Variation in genes coding for AMP-activated protein kinase (AMPK) and breast cancer risk in the European Prospective Investigation on Cancer (EPIC)

Daniele Campa, Rainer Claus, Lucie Dostal, Angelika Stein, Jenny Chang-Claude, Karina Meidtner, Heiner Boeing, Anja Olsen, Anne Tjønneland, Kim Overvad, Laudina Rodríguez, Catalina Bonet, Maria José Sánchez, Pilar Amiano, José María Huerta, Aurelio Barricarte, Kay Tee Khaw, Nicholas Wareham, Ruth C. Travis, Naomi E. AllenAntonia Trichopoulou, Christina Bamia, Vassiliki Benetou, Domenico Palli, Claudia Agnoli, Salvatore Panico, Rosario Tumino, Carlotta Sacerdote, Henk Van Kranen, H. Bas Bueno-De-Mesquita, Petra H M Peeters, Carla H. Van Gils, Per Lenner, Malin Sund, Eiliv Lund, Inger Torhild Gram, Sabina Rinaldi, Veronique Chajes, Isabelle Romieu, Pierre Engel, Marie Christine Boutron-Ruault, Françoise Clavel-Chapelon, Afshan Siddiq, Elio Riboli, Federico Canzian, Rudolf Kaaks

Research output: Contribution to journalArticlepeer-review


AMP-activated protein kinase (AMPK) is an energy sensing/signalling intracellular protein which is activated by an increase in the cellular AMP:ATP ratio after ATP depletion. Once activated, AMPK inhibits fatty acid synthesis and the Akt-mTOR pathway, and activates the p53-p21 axis. All these molecular mechanisms are thought to play a key role in breast carcinogenesis. We investigated the genetic variability of four genes encoding AMPK (PRKAA1, PRKAA2, PRKAB1 and PRKAB2). Using a tagging approach and selecting SNPs we covered all the common genetic variation of these genes. We tested association of tagging SNPs in our four candidate genes with breast cancer (BC) risk in a study of 1340 BC cases and 2536 controls nested into the European Prospective Investigation into Cancer and Nutrition (EPIC). Given the relevance of AMPK on fatty acid synthesis and the importance of body fatness as a BC risk factor, we tested association of SNPs and body-mass index as well. We observed no statistically significant association between the SNPs in the PRKAs genes and BC risk and BMI after correction for multiple testing.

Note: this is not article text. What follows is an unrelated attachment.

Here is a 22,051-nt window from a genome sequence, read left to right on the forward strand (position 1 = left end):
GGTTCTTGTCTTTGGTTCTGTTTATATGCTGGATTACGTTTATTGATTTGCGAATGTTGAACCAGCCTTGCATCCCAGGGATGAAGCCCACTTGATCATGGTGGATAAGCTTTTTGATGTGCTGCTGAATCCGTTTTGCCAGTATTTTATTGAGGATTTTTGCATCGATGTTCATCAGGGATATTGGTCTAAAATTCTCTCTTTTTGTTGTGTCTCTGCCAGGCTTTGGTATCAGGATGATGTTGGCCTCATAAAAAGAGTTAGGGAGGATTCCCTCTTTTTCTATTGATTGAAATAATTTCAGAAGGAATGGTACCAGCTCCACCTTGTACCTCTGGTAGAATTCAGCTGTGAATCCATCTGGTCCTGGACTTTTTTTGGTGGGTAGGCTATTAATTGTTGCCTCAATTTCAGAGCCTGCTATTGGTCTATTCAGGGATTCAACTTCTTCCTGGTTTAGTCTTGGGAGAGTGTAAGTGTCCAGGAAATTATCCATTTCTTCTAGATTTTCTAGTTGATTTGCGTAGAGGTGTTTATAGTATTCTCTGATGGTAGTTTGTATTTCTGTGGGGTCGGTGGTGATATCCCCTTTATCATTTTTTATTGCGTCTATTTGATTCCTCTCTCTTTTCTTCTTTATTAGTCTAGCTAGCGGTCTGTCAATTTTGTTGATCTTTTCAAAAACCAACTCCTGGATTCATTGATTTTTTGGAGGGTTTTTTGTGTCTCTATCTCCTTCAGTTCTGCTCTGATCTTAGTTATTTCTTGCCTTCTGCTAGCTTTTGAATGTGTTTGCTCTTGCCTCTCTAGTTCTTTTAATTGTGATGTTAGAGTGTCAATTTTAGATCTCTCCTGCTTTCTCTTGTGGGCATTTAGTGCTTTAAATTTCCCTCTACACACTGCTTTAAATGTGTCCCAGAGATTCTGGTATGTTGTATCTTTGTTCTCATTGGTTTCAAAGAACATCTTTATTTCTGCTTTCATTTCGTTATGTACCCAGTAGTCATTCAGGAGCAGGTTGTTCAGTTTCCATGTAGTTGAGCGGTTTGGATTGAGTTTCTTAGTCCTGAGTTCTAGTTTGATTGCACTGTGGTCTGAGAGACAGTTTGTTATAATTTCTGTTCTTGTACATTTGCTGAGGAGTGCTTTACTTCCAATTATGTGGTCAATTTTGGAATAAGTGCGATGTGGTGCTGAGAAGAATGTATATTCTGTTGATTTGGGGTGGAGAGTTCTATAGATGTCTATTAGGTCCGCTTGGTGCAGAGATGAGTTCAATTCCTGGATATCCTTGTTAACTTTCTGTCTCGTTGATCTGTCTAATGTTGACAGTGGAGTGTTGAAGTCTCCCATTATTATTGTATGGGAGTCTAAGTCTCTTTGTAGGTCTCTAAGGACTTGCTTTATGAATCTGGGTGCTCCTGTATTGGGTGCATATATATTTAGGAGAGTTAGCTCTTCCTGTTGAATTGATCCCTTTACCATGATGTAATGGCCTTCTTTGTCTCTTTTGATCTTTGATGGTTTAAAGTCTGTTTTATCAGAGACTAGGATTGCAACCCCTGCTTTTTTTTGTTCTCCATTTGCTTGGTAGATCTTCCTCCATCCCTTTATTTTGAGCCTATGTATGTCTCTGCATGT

Original languageEnglish
Pages (from-to)761-767
Number of pages7
JournalBreast Cancer Research and Treatment
Issue number3
Publication statusPublished - Jun 2011


  • AMP-activated protein kinase
  • Body-mass index
  • Breast cancer
  • Cancer susceptibility

ASJC Scopus subject areas

  • Oncology
  • Cancer Research


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